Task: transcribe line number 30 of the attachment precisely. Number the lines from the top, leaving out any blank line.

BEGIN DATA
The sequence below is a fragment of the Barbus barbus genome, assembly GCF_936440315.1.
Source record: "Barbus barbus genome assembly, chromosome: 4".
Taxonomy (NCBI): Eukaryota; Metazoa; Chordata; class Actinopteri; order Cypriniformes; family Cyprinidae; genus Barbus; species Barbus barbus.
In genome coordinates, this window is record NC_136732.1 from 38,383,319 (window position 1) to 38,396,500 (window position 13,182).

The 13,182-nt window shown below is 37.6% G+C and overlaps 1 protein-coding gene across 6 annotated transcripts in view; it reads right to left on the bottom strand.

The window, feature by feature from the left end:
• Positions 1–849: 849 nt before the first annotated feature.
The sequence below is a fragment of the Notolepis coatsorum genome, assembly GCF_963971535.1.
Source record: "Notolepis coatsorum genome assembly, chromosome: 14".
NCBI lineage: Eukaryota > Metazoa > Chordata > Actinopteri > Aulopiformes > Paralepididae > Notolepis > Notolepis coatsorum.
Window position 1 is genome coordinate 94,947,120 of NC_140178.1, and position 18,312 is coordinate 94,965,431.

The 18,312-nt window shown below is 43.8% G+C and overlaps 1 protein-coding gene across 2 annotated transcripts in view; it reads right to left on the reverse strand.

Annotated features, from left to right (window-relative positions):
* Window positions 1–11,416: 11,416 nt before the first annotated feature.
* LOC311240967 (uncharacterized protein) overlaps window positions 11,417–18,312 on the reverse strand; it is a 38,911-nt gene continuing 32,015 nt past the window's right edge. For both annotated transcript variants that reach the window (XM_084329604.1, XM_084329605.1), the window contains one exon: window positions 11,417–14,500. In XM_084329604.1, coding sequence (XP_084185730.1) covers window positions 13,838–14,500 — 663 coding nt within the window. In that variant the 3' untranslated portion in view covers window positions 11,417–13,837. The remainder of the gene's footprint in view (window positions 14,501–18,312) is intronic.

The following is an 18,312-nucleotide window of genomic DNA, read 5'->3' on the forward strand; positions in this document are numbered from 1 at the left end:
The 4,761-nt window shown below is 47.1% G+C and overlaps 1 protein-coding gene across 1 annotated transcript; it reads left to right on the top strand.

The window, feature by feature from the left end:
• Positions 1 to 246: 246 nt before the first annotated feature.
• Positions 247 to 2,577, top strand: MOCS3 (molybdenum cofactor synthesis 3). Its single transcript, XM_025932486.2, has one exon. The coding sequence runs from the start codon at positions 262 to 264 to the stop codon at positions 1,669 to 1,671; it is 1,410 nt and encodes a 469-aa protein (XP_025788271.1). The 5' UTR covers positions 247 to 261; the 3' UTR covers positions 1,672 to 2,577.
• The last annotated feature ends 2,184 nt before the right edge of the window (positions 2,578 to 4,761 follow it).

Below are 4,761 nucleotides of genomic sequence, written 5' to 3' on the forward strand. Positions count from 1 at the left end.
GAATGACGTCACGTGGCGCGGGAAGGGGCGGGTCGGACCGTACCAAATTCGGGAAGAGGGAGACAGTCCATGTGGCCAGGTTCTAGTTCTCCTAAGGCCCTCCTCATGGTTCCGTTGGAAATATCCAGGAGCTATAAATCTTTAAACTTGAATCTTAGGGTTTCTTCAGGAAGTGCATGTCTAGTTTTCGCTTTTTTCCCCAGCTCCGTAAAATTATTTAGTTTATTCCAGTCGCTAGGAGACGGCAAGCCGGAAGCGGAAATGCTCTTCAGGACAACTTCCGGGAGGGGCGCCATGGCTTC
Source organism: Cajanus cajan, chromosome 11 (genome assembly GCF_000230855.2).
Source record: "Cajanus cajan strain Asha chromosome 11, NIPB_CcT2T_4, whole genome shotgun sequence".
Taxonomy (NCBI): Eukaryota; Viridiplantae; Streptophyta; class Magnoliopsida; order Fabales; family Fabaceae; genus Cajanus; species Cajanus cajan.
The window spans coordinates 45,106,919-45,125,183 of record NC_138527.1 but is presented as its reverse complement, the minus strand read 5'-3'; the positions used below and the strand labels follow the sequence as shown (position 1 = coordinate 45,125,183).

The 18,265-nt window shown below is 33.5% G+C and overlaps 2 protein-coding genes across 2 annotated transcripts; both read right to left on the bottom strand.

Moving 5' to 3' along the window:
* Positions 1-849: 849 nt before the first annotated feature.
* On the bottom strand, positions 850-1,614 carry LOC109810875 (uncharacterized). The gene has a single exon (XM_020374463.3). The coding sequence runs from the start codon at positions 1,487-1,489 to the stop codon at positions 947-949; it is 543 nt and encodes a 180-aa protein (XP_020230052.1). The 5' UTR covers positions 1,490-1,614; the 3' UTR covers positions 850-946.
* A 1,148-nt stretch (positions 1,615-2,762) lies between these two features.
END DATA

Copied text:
* Positions 1-849: 849 nt before the first annotated feature.